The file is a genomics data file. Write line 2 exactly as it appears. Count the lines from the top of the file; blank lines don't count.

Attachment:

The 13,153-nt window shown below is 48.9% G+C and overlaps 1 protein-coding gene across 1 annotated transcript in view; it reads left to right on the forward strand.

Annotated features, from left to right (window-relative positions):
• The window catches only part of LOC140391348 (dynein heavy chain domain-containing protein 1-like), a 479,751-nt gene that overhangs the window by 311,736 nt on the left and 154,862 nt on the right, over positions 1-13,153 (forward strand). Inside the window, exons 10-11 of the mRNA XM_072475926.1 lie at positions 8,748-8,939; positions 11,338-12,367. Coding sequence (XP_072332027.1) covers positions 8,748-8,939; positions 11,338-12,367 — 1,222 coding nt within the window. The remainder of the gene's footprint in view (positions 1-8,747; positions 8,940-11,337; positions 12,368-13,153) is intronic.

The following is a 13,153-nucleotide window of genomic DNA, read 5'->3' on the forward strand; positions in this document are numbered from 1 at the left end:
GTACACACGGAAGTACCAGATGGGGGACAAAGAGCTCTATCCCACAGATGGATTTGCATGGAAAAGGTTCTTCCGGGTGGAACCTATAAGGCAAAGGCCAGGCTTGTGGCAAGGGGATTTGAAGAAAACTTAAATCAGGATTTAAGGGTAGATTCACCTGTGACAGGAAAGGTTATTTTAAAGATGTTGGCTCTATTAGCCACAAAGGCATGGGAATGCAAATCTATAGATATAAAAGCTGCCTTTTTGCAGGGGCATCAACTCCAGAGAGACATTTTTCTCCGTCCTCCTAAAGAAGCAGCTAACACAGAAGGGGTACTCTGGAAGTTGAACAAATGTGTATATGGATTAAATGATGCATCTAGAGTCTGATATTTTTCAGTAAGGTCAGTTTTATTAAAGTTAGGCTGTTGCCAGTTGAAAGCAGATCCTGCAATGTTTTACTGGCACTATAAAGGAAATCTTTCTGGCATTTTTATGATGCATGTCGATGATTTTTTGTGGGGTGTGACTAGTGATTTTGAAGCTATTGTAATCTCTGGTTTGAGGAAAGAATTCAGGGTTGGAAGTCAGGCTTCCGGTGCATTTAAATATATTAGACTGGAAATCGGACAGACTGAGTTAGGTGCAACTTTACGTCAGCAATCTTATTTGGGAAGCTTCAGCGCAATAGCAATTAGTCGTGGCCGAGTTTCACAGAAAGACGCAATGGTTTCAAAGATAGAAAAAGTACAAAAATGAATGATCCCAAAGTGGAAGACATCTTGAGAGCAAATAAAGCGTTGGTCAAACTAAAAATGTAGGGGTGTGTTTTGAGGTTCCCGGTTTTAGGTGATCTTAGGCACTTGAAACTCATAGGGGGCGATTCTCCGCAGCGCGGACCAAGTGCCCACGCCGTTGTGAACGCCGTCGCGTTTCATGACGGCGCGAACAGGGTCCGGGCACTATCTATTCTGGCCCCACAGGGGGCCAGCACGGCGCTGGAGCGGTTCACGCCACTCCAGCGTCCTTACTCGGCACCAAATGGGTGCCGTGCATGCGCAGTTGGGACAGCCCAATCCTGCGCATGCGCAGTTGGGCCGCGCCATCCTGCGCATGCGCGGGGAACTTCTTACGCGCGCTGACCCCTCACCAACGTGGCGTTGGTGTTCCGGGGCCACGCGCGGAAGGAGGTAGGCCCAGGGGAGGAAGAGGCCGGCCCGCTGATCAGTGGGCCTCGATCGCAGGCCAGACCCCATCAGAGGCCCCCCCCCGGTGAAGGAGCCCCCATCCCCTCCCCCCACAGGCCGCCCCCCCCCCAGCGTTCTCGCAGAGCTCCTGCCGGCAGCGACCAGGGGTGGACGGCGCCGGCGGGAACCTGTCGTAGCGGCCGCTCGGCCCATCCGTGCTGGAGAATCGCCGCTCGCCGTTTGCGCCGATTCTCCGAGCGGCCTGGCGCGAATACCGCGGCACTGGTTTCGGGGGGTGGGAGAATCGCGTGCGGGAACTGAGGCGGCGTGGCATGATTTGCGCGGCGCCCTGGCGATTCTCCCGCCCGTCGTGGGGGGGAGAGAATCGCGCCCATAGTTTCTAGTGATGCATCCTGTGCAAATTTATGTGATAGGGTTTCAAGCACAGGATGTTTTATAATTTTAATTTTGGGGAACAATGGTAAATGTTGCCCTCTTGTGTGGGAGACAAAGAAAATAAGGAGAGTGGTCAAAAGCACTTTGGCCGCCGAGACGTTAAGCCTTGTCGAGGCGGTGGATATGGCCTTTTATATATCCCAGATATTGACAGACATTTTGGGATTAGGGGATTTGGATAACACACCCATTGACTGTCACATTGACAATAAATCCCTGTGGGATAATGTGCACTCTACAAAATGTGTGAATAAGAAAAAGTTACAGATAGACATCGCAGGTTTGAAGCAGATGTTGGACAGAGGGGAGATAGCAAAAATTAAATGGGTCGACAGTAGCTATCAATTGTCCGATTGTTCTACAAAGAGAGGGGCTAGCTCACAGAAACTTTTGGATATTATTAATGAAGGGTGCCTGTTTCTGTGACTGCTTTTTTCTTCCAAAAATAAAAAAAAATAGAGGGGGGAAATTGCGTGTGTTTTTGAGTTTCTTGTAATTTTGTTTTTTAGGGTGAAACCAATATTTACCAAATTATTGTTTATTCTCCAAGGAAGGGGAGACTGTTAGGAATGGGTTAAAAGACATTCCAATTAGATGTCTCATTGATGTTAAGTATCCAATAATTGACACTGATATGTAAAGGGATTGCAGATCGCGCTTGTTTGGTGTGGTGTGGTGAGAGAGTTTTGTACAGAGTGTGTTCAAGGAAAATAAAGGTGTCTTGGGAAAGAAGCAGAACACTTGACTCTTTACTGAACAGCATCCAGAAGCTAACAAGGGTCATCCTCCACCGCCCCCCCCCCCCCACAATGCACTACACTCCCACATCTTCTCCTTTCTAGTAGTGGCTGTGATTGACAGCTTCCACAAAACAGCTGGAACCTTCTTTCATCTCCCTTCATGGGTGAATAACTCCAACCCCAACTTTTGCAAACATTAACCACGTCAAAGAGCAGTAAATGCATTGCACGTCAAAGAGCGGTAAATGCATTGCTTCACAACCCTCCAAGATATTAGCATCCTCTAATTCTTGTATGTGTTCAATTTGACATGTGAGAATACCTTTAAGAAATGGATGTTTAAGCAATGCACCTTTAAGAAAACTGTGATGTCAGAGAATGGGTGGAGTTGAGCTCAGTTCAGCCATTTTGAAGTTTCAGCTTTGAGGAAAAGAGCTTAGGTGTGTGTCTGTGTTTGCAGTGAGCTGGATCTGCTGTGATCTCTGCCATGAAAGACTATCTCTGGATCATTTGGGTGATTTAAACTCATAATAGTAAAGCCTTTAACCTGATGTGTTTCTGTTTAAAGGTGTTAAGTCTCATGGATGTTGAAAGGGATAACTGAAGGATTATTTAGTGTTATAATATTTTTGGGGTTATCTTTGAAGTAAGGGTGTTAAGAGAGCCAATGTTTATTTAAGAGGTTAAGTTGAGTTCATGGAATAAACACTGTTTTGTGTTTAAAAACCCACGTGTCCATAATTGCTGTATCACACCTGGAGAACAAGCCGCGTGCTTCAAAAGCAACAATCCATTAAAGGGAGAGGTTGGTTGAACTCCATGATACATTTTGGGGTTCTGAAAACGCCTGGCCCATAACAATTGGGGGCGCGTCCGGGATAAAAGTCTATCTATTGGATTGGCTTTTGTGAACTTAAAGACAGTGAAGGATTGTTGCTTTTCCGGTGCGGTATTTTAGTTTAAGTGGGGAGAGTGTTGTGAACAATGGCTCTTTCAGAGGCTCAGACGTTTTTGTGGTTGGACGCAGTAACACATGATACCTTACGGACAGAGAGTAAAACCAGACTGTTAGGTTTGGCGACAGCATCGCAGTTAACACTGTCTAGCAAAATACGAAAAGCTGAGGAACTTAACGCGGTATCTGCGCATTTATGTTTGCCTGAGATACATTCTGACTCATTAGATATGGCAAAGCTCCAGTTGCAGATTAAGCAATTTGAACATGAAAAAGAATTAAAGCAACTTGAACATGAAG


Annotated features, from left to right (window-relative positions):